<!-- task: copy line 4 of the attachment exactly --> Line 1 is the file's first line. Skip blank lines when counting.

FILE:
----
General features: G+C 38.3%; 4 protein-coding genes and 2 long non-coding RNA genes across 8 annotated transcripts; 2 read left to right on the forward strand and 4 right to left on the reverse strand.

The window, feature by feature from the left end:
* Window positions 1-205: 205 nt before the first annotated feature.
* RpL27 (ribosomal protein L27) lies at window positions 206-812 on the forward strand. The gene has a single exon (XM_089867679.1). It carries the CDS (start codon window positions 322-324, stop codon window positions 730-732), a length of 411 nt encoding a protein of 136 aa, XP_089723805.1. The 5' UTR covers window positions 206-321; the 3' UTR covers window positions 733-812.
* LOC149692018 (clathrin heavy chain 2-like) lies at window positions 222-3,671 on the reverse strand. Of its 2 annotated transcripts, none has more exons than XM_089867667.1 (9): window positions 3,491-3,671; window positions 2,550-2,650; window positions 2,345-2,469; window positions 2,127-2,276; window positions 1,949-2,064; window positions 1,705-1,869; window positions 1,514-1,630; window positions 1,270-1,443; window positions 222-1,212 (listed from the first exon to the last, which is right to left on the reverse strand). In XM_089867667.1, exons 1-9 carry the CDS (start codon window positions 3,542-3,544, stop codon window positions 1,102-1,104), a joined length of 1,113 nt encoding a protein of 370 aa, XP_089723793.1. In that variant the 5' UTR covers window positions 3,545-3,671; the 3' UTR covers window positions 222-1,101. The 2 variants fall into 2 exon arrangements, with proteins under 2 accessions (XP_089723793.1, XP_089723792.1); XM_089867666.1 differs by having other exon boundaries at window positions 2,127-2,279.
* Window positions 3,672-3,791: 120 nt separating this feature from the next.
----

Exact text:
* RpL27 (ribosomal protein L27) lies at window positions 206-812 on the forward strand. The gene has a single exon (XM_089867679.1). It carries the CDS (start codon window positions 322-324, stop codon window positions 730-732), a length of 411 nt encoding a protein of 136 aa, XP_089723805.1. The 5' UTR covers window positions 206-321; the 3' UTR covers window positions 733-812.